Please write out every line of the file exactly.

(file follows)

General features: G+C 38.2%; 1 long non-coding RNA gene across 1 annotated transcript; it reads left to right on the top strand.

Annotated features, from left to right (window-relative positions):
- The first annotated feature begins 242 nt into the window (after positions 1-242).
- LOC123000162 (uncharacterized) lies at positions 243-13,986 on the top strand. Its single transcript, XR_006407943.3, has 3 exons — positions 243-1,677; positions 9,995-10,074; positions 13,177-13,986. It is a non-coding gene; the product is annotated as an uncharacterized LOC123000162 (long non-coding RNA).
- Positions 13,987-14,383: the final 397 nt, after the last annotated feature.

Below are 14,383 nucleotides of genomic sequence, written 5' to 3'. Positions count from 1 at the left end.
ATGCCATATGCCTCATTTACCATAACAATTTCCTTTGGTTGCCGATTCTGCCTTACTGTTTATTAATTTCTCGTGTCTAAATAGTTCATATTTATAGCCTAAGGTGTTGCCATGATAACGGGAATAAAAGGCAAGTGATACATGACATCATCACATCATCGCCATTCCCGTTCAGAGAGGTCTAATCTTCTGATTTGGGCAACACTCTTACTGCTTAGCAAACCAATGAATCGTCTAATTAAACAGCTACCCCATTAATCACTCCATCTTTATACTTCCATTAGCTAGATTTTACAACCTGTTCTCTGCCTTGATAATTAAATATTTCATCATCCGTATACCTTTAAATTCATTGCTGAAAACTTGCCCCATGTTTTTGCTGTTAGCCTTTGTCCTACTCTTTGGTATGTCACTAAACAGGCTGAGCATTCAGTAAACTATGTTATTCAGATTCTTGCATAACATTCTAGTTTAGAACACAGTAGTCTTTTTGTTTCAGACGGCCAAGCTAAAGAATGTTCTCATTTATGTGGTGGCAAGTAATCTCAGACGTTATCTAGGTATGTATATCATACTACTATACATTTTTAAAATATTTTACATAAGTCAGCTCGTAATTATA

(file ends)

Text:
General features: G+C 38.2%; 1 long non-coding RNA gene across 1 annotated transcript; it reads left to right on the top strand.

Annotated features, from left to right (window-relative positions):
- The first annotated feature begins 242 nt into the window (after positions 1-242).
- LOC123000162 (uncharacterized) lies at positions 243-13,986 on the top strand. Its single transcript, XR_006407943.3, has 3 exons — positions 243-1,677; positions 9,995-10,074; positions 13,177-13,986. It is a non-coding gene; the product is annotated as an uncharacterized LOC123000162 (long non-coding RNA).
- Positions 13,987-14,383: the final 397 nt, after the last annotated feature.

Below are 14,383 nucleotides of genomic sequence, written 5' to 3'. Positions count from 1 at the left end.
ATGCCATATGCCTCATTTACCATAACAATTTCCTTTGGTTGCCGATTCTGCCTTACTGTTTATTAATTTCTCGTGTCTAAATAGTTCATATTTATAGCCTAAGGTGTTGCCATGATAACGGGAATAAAAGGCAAGTGATACATGACATCATCACATCATCGCCATTCCCGTTCAGAGAGGTCTAATCTTCTGATTTGGGCAACACTCTTACTGCTTAGCAAACCAATGAATCGTCTAATTAAACAGCTACCCCATTAATCACTCCATCTTTATACTTCCATTAGCTAGATTTTACAACCTGTTCTCTGCCTTGATAATTAAATATTTCATCATCCGTATACCTTTAAATTCATTGCTGAAAACTTGCCCCATGTTTTTGCTGTTAGCCTTTGTCCTACTCTTTGGTATGTCACTAAACAGGCTGAGCATTCAGTAAACTATGTTATTCAGATTCTTGCATAACATTCTAGTTTAGAACACAGTAGTCTTTTTGTTTCAGACGGCCAAGCTAAAGAATGTTCTCATTTATGTGGTGGCAAGTAATCTCAGACGTTATCTAGGTATGTATATCATACTACTATACATTTTTAAAATATTTTACATAAGTCAGCTCGTAATTATA